My father had lots of friends with the Northwestern railroad, and sometimes he would take a later train leaving Chicago around 11 o’clock. This would be a passenger train bound for the West Coast, and was not supposed to make stops in small towns such as Maple Park. However, the train would stop for him. I can remember seeing the evening show with my father in Chicago, and we sometimes would have to leave the show early so we could catch the train that we called the “midnight train.” I can remember catching an earlier train that had a dining service car, and our family ate in The Diner. This was my first experience both with colored people, as the waiters were all colored, and with having this “fast” and unscheduled stop at Maple Park. I am sure the engineer of the train was never very happy when he had to stop the train to let off one or two passengers.
The passenger agent, the freight agent, the express agent, and telegrapher was all one man with a helper. His name was Tom Burns.
The Station Agent was a very busy man. He had to operate the telegraph, which mostly carried messages to the various trains. I am sure they were very few telegrams for the local people. In addition, he sold the tickets to the passengers, handled the express shipments (which were carried on passenger trains), and also the freight shipments. In addition, he had to throw on the mail sacks, when the train stopped for passengers. When two trains arrived at same time, one going West and one going East on opposite sides of the platform, he was really busy. There was generally someone standing around the depot, either as a prospective passenger or otherwise, who would be called upon to help him. When I was going to school in DeKalb and taking the train, I frequently was the one selected to throw on a mailbag, or to give a message to one of the trainmen.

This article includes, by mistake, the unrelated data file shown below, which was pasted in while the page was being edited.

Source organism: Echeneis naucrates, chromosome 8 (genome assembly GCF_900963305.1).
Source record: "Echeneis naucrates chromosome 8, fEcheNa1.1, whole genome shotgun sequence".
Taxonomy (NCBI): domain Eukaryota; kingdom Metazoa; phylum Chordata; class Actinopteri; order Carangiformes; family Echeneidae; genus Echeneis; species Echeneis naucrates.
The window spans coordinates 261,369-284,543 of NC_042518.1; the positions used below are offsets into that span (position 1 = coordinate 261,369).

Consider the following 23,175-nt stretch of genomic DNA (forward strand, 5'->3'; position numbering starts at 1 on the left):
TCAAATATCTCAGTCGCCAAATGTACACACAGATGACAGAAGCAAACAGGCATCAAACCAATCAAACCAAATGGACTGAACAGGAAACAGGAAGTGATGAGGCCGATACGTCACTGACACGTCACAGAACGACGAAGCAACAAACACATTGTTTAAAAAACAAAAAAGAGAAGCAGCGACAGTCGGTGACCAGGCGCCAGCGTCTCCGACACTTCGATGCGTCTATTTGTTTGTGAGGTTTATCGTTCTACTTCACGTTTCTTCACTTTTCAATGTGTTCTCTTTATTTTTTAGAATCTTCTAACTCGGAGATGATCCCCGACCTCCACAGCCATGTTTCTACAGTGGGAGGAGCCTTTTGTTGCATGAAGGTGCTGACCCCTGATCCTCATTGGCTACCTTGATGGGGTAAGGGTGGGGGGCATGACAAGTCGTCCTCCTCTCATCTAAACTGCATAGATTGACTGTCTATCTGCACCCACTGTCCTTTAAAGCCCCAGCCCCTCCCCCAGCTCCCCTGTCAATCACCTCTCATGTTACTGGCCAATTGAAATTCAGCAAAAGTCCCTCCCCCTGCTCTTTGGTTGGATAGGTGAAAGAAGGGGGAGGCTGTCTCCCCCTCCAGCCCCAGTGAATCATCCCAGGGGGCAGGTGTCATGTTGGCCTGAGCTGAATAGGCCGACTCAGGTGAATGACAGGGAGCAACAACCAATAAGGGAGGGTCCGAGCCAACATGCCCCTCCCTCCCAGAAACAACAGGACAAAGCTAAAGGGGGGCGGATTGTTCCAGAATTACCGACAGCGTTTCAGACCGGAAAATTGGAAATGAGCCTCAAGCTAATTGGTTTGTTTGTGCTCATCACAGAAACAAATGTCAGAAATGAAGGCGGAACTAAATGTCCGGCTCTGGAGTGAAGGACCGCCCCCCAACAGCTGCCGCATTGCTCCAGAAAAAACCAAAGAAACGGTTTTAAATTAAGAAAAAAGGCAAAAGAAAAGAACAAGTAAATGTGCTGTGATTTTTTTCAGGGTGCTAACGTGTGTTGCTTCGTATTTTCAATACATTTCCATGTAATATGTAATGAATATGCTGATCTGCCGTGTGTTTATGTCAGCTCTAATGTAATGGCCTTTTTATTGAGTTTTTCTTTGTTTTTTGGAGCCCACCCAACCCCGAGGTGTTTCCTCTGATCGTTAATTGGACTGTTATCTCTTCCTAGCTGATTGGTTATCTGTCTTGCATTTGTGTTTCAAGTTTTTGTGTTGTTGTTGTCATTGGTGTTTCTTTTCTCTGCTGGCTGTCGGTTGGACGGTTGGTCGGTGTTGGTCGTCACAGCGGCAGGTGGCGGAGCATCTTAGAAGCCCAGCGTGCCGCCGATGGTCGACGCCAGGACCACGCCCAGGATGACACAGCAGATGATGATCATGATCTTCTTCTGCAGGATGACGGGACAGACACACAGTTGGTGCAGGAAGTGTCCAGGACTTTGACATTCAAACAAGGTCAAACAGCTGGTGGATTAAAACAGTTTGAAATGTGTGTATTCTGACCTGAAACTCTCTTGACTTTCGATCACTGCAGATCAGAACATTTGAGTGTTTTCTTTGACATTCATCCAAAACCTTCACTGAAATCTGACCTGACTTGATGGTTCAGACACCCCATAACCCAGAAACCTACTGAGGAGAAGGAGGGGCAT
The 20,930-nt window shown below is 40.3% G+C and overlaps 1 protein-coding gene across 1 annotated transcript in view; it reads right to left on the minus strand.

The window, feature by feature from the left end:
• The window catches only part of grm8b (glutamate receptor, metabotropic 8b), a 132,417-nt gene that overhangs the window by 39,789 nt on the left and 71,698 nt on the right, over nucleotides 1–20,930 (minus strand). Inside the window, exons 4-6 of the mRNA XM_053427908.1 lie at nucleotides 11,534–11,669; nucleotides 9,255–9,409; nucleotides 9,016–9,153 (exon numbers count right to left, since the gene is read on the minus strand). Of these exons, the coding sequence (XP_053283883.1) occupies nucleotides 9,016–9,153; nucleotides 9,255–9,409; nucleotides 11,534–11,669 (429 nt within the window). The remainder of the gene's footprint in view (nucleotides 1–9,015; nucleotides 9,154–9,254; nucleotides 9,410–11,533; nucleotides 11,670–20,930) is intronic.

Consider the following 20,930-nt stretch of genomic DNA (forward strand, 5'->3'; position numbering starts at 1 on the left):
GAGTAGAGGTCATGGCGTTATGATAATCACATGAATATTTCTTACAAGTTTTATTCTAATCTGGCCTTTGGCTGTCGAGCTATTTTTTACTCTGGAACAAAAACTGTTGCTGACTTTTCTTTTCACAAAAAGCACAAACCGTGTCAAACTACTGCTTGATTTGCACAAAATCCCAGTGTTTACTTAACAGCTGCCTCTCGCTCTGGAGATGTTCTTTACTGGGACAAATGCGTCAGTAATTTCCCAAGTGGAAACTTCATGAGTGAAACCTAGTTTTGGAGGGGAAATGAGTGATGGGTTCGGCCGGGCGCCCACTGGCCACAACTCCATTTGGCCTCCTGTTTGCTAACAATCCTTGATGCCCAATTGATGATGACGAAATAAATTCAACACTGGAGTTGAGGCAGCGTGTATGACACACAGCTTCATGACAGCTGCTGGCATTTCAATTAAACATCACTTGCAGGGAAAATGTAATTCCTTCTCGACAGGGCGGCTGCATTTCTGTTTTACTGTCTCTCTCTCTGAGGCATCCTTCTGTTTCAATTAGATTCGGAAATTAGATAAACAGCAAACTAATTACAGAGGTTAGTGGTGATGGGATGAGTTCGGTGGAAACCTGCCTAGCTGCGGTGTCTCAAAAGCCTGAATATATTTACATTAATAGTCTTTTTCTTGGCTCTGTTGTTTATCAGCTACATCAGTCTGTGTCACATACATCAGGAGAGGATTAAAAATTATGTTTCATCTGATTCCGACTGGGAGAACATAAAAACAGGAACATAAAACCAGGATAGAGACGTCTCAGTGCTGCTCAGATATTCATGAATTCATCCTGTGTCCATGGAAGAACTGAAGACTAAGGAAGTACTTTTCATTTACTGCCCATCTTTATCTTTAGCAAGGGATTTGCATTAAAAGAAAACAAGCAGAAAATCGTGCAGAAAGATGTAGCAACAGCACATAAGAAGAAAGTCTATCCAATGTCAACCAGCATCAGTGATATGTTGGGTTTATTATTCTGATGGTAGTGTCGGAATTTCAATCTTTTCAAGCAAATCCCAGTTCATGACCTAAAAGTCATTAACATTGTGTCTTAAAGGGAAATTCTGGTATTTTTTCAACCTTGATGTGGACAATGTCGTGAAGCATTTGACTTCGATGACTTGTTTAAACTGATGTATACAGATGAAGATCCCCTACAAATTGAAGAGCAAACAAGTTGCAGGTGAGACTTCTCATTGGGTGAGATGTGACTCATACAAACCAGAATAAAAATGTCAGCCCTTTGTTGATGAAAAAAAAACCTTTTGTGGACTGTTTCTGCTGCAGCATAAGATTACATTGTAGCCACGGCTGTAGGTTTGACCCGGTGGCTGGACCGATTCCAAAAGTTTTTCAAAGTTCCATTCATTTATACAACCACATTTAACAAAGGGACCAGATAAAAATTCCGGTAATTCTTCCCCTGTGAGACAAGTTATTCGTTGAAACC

Frequently, someone would arrive at the depot a few minutes before the arrival of the train, and want something shipped by express. This would require the weighing of the article, issuing receipts, and placing the article on the cart which had to be pulled up next to the car on the train handling the express. Our good friend, Tom Burns, would frequently bawl out the man, particularly when just at that time the telegraph key got busy. If the telegraph message involved a freight train, he would have to signal in some way to have the freight train slow up so the message could be delivered.
There was a man employed by the railroad to lower the gates of the crossing in the town when the trains pass by. Somehow or other he was called the “bullfrog.” He operated out of a little building along the tracks and, as I recall it, there was some kind of a pumping device which raised and lowered the gates. How the gates were handled during the nighttime is something I don’t remember. At any rate, I don’t recall anyone ever being hit by a train.
The local passenger trains always had a “butcher” on the train that went up and down the aisle with a basket selling fruit, candy, chewing gum and sometimes sandwiches. The so-called “train butcher” has long since gone. It would be interesting to know how he got his name.
The brakeman on the train would call out the name of the next stop on the train, and on arrival would, of course, call it out again. It is understandable in a way that many people have a nostalgic interest in these old trains and steam locomotives.